The antenna structures and wireless communications devices of the Telephonic MacBook may support communications over any suitable wireless communications bands as follows: cellular telephone bands at 850 MHz, 900 MHz, 1800 MHz, and 1900 MHz, data service bands such as the 3G data communications band at 2100 MHz (commonly referred to as UMTS or Universal Mobile Telecommunications System), Wi-Fi (IEEE 802.11) bands at frequencies such as 2.4 GHz and 5.0 GHz (also sometimes referred to as wireless local area network or WLAN bands), the Bluetooth band at 2.4 GHz, and the global positioning system (GPS) band at 1575 MHz. The MacBook could technically cover "these communications bands and/or other suitable communications bands with proper configuration of the antenna structures in wireless communications circuitry.
Using a Shape Memory Alloy Antenna
Apple's patent FIG. 2 shows the MacBook with a resilient antenna structure that is flexible and extendable. The antenna structure 27 may be formed from an elastic material that is capable of returning to its original shape (e.g., the shape shown in FIG. 2) even after potentially extensive stress or deformation. For example, the antenna structure may be formed from a shape memory alloy, a suitably elastic material, a superelastic material such as a nickel-titanium alloy like Nitinol or any other suitable material.
Resonating Element and Overmold Portion
As shown in Apple's patent FIG. 5A above, the antenna structure may have an antenna resonating element such as antenna resonating element 57 and an overmold portion such as overmold 58. For example, the antenna resonating element may be formed from a flex circuit containing a strip of conductor, a piece of stamped metal foil, a length of wire, etc. Overmold 58 may be formed of any suitable material such as plastic. Overmold 58 may be flexible and may serve to protect antenna resonating element 57 from damage. Overmold 58 may enhance the visual appearance of antenna structure 26 and may provide antenna structure 26 with structural integrity.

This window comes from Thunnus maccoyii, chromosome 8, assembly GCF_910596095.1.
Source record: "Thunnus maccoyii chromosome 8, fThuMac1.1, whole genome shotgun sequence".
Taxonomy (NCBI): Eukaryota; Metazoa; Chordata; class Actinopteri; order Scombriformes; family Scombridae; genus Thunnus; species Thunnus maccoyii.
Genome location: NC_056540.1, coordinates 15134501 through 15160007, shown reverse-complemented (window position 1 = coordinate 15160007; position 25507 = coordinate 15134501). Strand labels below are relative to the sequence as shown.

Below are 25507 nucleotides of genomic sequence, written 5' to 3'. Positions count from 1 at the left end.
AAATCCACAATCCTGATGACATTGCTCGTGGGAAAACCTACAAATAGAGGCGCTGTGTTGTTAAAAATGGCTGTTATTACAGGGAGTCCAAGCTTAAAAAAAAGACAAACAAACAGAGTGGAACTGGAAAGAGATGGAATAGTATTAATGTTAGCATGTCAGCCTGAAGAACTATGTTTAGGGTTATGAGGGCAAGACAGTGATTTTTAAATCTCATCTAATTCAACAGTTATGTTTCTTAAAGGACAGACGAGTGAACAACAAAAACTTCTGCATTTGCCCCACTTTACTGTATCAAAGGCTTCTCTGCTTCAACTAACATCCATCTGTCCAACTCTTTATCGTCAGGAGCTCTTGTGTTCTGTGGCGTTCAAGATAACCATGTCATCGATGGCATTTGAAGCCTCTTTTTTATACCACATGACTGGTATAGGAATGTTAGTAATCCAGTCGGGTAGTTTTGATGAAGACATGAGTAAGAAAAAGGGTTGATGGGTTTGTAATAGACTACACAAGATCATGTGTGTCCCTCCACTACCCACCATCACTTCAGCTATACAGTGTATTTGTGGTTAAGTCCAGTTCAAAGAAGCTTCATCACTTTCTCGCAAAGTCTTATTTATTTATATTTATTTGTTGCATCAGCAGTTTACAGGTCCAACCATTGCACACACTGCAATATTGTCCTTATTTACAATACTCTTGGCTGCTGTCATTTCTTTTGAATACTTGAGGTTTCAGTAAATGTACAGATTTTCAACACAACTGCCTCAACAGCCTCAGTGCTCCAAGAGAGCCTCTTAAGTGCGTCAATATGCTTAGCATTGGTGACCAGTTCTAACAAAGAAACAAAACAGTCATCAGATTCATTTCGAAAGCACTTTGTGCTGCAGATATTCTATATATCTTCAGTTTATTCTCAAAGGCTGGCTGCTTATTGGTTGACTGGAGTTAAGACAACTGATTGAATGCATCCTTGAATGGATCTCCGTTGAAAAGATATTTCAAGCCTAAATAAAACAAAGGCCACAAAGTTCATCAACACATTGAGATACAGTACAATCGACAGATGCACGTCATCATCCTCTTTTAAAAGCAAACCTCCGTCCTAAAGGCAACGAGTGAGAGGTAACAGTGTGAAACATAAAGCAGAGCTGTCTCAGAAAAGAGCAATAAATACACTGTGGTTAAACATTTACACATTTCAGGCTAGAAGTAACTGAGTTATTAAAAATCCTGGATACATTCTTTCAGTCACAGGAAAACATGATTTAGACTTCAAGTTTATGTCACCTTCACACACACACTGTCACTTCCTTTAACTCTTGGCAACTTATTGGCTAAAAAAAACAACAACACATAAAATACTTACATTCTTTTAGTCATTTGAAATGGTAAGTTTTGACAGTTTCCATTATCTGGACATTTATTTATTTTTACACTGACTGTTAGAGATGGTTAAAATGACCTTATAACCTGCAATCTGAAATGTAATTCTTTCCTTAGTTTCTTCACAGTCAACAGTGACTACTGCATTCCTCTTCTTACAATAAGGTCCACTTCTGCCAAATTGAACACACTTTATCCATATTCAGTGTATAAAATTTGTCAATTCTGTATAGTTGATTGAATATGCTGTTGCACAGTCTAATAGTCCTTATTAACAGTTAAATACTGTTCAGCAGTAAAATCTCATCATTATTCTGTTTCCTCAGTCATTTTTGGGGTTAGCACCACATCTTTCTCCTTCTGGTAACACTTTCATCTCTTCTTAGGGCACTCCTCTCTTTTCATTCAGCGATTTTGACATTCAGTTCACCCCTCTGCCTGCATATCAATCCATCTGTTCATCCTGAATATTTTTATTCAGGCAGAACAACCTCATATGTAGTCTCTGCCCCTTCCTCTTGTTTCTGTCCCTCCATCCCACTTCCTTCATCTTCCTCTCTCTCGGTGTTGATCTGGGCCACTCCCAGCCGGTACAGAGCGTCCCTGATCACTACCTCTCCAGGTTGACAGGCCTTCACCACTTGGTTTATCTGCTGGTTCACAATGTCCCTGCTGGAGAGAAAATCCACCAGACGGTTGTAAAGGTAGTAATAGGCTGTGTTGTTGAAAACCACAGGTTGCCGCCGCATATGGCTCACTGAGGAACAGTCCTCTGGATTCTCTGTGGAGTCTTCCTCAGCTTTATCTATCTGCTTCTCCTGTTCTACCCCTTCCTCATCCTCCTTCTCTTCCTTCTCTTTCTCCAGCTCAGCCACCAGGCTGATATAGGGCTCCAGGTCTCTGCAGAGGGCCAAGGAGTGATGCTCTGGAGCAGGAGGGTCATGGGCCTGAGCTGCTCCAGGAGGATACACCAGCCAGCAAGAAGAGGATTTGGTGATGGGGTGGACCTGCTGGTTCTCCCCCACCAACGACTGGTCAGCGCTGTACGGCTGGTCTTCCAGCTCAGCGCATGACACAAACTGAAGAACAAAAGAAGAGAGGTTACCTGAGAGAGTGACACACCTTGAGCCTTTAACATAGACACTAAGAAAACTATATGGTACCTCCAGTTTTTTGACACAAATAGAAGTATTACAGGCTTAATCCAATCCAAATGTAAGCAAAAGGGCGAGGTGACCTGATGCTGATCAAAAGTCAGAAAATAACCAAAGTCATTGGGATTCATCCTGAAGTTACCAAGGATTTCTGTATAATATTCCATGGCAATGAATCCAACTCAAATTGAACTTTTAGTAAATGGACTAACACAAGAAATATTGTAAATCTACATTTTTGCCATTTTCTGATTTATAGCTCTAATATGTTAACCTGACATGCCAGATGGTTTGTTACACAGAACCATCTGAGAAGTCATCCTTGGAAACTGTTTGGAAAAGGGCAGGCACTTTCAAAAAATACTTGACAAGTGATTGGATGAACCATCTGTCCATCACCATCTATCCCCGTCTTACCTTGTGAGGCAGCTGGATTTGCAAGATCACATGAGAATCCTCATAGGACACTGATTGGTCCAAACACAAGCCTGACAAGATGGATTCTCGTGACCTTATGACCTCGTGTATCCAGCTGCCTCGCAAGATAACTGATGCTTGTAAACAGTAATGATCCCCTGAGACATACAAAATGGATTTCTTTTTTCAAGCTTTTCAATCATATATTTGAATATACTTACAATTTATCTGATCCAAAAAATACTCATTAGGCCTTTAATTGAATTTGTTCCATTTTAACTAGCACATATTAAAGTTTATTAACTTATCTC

In patent FIG. 5B, the antenna structure of FIG. 5A is shown in a partially removed or partially coupled state. The position of FIG. 5B may occur as the antenna structure is being removed from or attached to the Telephonic MacBook. As shown in FIG. 5B, elastic coupling structures 62 may be pressed into a flat configuration by a portion of the antenna structure as the antenna structure is removed or inserted.
Coupling Structures using an Electrically Conductive Coating
Apple's patent FIGS. 9A through to 9J illustrate various coupling structures that may be used in the antenna structure to physically and electrically couple the antenna structure to the Telephonic MacBook. The coupling structures of FIGS. 9A-9J may be electrically conductive or may be coated with an electrically conductive coating.
The Three Stages of Coupling
Apple's patent FIGS. 11A, 11B, and 11C show three stages of coupling of an antenna structure with a Telephonic MacBook. Patent FIG. 11A illustrates the antenna structure in a coupled position with the Telephonic MacBook. In FIG. 11B, we see that the antenna structure is flexible and may be removed from the MacBook. In Patent FIG. 11C, we see that the antenna has been completely removed from device 10 or the Telephonic MacBook.
And finally, we see the last two patent figures 12 and 13. FIG. 12 is a cross-sectional view of an illustrative antenna receptacle in the Telephonic MacBook with the antenna in a stowed state and patent FIG. 13 is a top view of an illustrative antenna receptacle in a Telephonic MacBook.
Apple credits Brett Degner and Matthew McDonald as the inventors of Granted Patent 7,911,397, originally filed in Q2 2008. Apple was also granted another antenna patent that is related to the iPhone under patent 7,911,387.
Notice: Patently Apple presents only a brief summary of patents with associated graphic(s) for journalistic news purposes as each such patent application and/or Granted Patent is revealed by the U.S. Patent & Trade Office. Readers are cautioned that the full text of any patent application and/or Issued Patent should be read in its entirety for further details. Patents shouldn't be digested as rumors or fast-tracked according to rumor time tables. Apple patents represent true research that could lead to future products and should be understood in that light. About Comments: Patently Apple reserves the right to post, dismiss or edit comments.